Plaintiff's amended complaint also alleged that Lightsey observed her classroom on February 7, 2012, but did not share the results of this observation with plaintiff or give any indication of any concerns she may have had about plaintiff's performance in the classroom. Lightsey, however, told another teacher, Lori List, that List would not have to worry about plaintiff after the 2011-2012 school year. In March 2012, Lightsey rated plaintiff as "minimally effective" but allegedly did not provide her with a plan of improvement or an opportunity to cure any purported shortcomings. Plaintiff was the only teacher rated minimally effective in her building. She was laid off effective June 30, 2012, but was hired by defendants to teach summer school in 2012.

         The final two paragraphs of the amended complaint state:

28. Defendants' layoff of Plaintiff was in violation of Section 1248 and Section 1249 of the Revised School Code because they refused to provide Plaintiff with the February 7th observation results and failed to provide Plaintiff with a Plan of Improvement and an opportunity to improve. MCL 380.1248, 380.1249.
29. Defendants' evaluation system was not rigorous, transparent, and fair when used to evaluate Plaintiff.

         On October 19, 2016, defendants again moved for summary disposition, pursuant to MCR 2.116(C)(8). Defendants primarily argued that through the enactment of 2015 PA 173, and specifically the amended MCL 380.1249(7), our Legislature rejected the holding in Summer I, thereby rendering plaintiff's claims based on purported violations of MCL 380.1249 inactionable. Defendants also argued that if Summer I was still controlling notwithstanding the legislative amendment, plaintiff's amended complaint still failed to state a claim under Summer I and that, in any event, the factual record proved that defendant had complied with the applicable statutory provisions by providing plaintiff with constructive feedback and opportunities to improve.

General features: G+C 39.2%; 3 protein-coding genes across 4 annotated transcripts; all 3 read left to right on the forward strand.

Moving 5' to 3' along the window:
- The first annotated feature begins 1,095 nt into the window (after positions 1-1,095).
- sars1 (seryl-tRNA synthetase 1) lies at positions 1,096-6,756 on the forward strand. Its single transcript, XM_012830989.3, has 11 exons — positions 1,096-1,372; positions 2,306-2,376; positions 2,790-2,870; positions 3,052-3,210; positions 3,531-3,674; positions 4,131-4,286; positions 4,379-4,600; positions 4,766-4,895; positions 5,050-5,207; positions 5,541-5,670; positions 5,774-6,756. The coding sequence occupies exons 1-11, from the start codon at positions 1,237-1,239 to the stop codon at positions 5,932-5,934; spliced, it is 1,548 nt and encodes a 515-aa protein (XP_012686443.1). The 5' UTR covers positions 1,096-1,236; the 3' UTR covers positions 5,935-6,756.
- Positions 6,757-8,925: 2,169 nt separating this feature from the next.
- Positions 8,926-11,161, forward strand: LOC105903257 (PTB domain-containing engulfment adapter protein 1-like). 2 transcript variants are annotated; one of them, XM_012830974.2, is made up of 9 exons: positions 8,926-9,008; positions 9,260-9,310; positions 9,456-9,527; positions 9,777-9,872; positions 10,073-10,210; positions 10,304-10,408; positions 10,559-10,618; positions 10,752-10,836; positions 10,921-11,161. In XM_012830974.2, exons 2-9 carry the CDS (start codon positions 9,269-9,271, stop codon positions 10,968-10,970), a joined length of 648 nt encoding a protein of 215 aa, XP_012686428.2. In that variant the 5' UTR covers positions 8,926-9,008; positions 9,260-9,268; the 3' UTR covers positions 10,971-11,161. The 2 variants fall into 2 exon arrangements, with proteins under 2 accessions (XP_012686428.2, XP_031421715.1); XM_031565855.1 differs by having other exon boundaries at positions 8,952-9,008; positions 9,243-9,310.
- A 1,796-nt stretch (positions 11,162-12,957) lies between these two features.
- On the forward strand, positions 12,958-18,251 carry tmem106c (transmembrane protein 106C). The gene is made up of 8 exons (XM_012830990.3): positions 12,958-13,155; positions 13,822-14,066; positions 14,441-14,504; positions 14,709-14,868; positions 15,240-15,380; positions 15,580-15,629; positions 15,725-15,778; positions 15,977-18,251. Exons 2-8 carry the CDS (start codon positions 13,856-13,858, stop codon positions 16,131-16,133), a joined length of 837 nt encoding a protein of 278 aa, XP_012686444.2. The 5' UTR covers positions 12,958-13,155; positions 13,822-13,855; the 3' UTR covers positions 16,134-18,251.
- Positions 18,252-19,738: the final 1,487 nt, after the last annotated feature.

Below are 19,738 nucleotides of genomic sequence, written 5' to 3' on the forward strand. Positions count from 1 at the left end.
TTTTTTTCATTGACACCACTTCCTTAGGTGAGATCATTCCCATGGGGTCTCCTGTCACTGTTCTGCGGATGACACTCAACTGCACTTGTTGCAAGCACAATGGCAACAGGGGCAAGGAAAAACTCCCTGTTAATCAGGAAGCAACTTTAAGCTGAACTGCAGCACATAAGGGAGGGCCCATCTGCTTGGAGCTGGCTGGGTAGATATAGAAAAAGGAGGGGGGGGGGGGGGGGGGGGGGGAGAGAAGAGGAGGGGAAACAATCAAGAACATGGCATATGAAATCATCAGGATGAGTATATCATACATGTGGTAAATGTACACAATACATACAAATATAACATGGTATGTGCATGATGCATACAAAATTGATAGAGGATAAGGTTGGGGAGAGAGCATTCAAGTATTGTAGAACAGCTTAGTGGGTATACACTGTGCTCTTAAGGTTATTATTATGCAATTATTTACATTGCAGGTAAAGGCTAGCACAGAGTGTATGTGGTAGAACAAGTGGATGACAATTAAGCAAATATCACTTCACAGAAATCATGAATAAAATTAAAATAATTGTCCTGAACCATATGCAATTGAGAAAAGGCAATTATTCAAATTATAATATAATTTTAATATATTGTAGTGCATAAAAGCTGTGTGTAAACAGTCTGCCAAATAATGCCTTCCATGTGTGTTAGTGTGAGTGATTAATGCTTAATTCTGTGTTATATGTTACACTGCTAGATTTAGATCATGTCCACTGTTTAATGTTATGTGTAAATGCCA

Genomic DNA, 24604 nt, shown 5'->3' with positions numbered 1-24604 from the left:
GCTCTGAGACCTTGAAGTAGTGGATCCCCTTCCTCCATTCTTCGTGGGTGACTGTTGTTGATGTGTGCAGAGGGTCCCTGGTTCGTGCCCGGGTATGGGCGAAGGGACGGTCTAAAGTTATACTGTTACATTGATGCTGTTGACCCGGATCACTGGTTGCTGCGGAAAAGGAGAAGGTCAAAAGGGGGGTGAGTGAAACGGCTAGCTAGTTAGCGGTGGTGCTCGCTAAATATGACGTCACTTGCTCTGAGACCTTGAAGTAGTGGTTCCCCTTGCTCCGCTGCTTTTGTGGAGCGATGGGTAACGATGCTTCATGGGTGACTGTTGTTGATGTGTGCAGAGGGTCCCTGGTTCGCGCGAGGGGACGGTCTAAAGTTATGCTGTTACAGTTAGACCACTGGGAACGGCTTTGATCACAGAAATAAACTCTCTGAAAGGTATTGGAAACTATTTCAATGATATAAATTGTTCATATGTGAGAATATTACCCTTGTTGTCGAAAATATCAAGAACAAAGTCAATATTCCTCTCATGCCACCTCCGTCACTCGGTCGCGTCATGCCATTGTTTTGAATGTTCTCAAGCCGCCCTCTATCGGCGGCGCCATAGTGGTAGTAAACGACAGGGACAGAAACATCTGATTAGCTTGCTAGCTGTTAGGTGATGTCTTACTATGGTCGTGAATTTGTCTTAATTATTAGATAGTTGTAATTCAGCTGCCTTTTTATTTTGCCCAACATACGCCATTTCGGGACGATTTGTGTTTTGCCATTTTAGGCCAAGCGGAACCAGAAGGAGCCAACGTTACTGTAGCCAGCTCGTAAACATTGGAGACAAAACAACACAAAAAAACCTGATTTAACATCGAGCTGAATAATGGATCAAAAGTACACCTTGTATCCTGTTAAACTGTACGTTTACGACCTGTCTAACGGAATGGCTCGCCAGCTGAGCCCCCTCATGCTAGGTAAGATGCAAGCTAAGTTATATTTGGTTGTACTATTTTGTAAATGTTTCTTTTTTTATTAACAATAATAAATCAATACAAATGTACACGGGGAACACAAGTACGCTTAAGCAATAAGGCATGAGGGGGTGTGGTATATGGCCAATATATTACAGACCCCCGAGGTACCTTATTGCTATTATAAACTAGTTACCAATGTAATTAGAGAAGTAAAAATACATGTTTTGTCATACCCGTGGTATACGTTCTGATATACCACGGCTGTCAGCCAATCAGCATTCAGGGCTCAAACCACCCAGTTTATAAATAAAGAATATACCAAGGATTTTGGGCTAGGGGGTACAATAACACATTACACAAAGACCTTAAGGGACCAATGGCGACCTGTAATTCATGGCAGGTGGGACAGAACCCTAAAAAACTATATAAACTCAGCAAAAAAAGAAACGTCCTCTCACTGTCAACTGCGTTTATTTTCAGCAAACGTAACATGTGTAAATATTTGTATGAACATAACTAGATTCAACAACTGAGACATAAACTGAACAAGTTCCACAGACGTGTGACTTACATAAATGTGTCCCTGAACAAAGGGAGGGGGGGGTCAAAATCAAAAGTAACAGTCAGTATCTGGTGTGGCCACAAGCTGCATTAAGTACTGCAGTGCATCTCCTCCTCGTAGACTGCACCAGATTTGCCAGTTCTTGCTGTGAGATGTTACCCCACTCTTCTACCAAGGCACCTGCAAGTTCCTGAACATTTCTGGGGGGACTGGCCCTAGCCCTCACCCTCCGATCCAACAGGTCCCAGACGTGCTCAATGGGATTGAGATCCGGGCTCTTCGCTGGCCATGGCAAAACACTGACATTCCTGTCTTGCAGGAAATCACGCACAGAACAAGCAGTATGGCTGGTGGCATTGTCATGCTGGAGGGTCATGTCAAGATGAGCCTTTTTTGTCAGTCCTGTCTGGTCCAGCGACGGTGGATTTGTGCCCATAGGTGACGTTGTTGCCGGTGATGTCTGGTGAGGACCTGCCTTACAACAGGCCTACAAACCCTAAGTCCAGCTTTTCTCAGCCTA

The trial court agreed that in enacting 2015 PA 175, our Legislature had rejected the holding of Summer I. The trial court concluded that as a result of the legislative amendment, plaintiff's complaint no longer alleged a valid cause of action. The trial court also agreed with defendants' alternative arguments, explaining in a written opinion:

Assuming arguendo that the [Summer I] decision is still binding precedent, Plaintiff's Complaint fails to state a valid claim because she has not pled violations of [§] 1249(1)(a) through (d). In addition, Plaintiff's claim of bias would necessarily encompass subjective considerations regarding her evaluator's state of mind and would not be specifically based on violations of the particular statutory requirements. Under the statute, Plaintiff was not entitled to an IDP in 2011-2012, or an opportunity to cure before a layoff. The Court finds that Defendants have complied with the requirements of [§] 1249 by properly evaluating ...